December 16, 2017

CWCI: Despite Risks, Most WCMSA Plans Include Funds For Long-Term Opioid Use

Oakland, CA – Nearly 70% of federally mandated and approved Medicare settlements for injured workers require funding for decades of opioid use, often at dangerously high levels and in conjunction with other high-risk drugs. Such a requirement exceeds federal and state clinical guidelines and places patients at high levels of risk.

Workers’ Compensation Medicare Set-Aside (WCMSA) plans are required to set up reserves to cover Medicare beneficiaries’ future medical care for injured workers who are or will soon be Medicare eligible. A new California Workers’ Compensation Institute (CWCI) study examines data from 7,926 California WCMSA plans completed, submitted and approved by the Centers for Medicare and Medicaid Services (CMS) in 2015 and 2016.

Authors Alex Swedlow and Dr. David Deitz found that on average, insurers allocated $103,393 at the time of the injured workers’ settlements to cover the future medical expenses associated with their work injuries, with $48,986 (47%) of that amount set aside to pay for prescription drugs. Opioids were the number one type of drug included in WCMSAs, found in 69.4% of the approved plans, and overall, opioids accounted for 27.7% of all WCMSA prescriptions – more than twice the proportion of any other drug category.

In terms of costs, the study found that with an average allocation of $33,113, opioids accounted for almost 1/3 of the total dollars reserved for prescription drugs. The opioid combination drug Hydrocodone-Acetaminophen (generally known as Vicodin® or Norco®) was the most common opioid found in the WCMSAs (44% of the opioid prescriptions in the plans, 20.7% of the dollars allocated for opioids), followed by Tramadol HCI and Oxycodone HCI, though even more powerful Fentanyl, linked to more than 20,000 deaths in 2016, accounted for 2.2% of the opioids and 6.6% of the total amount allocated for opioids in the approved plans.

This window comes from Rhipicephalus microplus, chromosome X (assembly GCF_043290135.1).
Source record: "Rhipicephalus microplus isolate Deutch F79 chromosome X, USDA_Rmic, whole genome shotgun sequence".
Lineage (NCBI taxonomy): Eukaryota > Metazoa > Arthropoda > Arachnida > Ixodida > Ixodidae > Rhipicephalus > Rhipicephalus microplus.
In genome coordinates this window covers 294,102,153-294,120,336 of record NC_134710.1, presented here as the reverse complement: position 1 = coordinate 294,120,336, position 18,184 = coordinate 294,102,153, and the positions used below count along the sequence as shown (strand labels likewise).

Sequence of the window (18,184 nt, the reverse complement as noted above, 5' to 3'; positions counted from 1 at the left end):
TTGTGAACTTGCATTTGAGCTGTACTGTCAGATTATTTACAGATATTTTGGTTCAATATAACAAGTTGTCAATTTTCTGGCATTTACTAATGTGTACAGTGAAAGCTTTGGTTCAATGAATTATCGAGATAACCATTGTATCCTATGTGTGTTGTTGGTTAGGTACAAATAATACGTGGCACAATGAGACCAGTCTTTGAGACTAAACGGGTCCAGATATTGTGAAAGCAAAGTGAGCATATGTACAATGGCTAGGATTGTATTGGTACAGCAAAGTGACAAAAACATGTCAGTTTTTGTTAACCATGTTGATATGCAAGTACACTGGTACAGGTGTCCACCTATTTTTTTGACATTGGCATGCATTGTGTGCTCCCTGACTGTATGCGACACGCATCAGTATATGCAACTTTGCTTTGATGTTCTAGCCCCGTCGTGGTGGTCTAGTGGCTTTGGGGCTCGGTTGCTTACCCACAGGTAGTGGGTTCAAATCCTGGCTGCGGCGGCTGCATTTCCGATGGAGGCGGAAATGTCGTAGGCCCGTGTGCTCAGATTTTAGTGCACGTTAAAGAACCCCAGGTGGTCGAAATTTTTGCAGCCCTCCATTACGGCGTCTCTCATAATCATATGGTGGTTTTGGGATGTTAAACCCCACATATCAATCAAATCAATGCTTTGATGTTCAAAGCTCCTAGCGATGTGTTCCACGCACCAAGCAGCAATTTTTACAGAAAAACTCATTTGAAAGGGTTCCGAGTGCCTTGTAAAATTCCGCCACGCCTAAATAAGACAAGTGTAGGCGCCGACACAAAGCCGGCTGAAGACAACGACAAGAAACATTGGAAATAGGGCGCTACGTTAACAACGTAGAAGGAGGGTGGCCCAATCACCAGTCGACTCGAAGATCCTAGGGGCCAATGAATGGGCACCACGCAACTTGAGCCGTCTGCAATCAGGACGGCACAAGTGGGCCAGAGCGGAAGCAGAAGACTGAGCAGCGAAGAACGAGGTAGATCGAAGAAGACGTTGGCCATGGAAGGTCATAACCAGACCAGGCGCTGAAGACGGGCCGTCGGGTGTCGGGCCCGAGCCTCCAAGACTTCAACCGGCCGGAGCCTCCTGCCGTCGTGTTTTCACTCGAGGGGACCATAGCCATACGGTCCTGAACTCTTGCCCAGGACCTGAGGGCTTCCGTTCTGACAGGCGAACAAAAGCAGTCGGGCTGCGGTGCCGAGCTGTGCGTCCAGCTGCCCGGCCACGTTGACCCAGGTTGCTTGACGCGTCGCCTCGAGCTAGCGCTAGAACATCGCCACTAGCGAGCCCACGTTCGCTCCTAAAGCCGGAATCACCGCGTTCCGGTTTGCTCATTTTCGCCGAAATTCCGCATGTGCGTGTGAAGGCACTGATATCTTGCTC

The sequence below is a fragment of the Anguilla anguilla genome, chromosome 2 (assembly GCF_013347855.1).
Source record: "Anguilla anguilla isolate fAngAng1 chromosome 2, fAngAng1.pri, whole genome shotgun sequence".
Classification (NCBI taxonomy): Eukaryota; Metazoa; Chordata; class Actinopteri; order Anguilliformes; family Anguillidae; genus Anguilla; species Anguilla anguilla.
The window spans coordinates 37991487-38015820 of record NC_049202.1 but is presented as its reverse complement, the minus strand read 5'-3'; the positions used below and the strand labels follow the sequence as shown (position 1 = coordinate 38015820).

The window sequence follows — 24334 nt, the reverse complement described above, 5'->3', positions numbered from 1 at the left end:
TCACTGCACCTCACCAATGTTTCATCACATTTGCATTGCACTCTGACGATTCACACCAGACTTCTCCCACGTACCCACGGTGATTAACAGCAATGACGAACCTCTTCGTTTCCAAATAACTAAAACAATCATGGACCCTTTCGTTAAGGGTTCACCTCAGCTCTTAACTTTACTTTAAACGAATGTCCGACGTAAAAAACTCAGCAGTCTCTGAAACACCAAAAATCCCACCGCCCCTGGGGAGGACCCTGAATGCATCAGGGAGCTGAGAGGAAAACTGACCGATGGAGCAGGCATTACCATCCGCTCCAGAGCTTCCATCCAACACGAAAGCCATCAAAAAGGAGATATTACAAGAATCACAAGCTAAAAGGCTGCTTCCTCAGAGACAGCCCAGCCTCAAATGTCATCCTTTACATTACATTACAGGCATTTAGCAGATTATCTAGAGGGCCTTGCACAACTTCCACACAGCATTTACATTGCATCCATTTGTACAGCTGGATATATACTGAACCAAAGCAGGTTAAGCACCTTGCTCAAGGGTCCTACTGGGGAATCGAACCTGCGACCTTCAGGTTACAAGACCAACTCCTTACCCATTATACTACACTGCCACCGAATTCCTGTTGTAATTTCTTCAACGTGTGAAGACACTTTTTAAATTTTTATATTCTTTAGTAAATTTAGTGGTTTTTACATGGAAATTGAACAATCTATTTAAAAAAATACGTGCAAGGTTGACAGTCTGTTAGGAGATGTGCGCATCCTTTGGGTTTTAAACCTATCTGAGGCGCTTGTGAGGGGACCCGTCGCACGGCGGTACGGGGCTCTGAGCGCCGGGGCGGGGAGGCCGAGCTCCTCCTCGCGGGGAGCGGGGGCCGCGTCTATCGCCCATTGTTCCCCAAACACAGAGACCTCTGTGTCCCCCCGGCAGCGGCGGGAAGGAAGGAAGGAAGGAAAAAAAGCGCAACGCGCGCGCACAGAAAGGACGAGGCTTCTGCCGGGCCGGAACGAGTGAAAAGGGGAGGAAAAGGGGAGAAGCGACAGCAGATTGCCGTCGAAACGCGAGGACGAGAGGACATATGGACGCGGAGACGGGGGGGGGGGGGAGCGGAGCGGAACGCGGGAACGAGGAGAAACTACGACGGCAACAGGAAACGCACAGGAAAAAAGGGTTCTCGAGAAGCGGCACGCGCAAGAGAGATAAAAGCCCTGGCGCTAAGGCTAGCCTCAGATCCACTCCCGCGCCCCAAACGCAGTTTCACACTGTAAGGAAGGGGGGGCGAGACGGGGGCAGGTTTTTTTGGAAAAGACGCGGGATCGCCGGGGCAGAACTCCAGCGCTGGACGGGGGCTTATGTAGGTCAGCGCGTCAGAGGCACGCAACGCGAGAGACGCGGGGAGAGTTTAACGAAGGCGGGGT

Comparing opioids found in WCMSAs to a case-matched control group of closed workers’ comp permanent disability claims for similar injuries, the authors found that the WCMSAs called for much stronger opioids, as average cumulative morphine milligram equivalents (MMEs) allocated to WCMSAs with opioids were 45 times the level used in the control group during the life of the claim. Likewise, approved WCMSAs with opioids required funding for an average daily dose of 54.7 morphine equivalents (MEDs) for a period of 20.9 years, while 1 in 10 had allocations for a daily dose of 90 MEDs, a marker for elevated risk to the patient. In addition to requiring funds for long-term opioid use, many of the WCMSA plans also included reserves for simultaneous, long-term use of other potentially risky medications. For example, 14.5% of the WCMSAs with opioids also had reserves for sedative-hypnotics, and nearly 5% had allocations for sedative-hypnotics, muscle relaxants, and opioids.

Additional details from the study are available in a CWCI Report to the Industry, “Opioids in Workers’ Compensation Medicare Set-Asides.” CWCI members and subscribers can access the report at www.cwci.org and others can purchase it at the Store.

Source: CWCI

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